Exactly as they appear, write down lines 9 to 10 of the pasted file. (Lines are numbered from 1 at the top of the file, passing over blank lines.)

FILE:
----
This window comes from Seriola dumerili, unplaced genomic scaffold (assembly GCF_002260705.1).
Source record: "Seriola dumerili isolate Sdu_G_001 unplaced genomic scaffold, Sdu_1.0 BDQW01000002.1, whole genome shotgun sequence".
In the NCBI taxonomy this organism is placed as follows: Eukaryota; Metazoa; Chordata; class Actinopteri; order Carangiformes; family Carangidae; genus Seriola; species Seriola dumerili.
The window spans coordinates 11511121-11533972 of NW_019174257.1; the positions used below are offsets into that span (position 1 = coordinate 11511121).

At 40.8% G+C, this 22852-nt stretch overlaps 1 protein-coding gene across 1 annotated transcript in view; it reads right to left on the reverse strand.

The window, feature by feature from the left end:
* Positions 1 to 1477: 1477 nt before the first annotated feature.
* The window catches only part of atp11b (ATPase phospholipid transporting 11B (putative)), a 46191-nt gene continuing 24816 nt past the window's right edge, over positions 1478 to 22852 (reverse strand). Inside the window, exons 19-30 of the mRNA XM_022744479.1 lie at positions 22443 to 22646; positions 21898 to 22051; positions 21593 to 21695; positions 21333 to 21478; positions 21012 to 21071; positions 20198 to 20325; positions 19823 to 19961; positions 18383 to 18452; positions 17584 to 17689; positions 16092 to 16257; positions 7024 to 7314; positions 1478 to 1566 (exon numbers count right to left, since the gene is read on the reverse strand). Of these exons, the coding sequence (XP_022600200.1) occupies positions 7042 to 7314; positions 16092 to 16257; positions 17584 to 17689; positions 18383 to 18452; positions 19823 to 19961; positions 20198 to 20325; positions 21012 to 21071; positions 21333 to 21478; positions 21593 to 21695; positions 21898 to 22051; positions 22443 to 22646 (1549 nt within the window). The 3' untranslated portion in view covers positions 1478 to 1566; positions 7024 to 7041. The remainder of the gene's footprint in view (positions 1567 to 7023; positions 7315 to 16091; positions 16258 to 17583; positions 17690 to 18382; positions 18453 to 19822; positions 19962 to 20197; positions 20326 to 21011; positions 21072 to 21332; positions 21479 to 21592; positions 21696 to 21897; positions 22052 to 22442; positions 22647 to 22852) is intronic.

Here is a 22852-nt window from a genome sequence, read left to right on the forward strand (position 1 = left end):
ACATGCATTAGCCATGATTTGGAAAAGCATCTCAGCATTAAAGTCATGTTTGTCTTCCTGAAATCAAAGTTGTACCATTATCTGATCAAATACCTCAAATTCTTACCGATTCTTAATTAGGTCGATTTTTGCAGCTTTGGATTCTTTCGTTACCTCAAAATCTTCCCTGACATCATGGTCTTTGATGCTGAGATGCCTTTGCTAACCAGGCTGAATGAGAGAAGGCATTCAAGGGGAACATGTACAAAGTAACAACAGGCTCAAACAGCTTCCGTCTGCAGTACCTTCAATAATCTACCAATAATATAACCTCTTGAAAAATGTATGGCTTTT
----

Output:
Here is a 22852-nt window from a genome sequence, read left to right on the forward strand (position 1 = left end):
ACATGCATTAGCCATGATTTGGAAAAGCATCTCAGCATTAAAGTCATGTTTGTCTTCCTGAAATCAAAGTTGTACCATTATCTGATCAAATACCTCAAATTCTTACCGATTCTTAATTAGGTCGATTTTTGCAGCTTTGGATTCTTTCGTTACCTCAAAATCTTCCCTGACATCATGGTCTTTGATGCTGAGATGCCTTTGCTAACCAGGCTGAATGAGAGAAGGCATTCAAGGGGAACATGTACAAAGTAACAACAGGCTCAAACAGCTTCCGTCTGCAGTACCTTCAATAATCTACCAATAATATAACCTCTTGAAAAATGTATGGCTTTT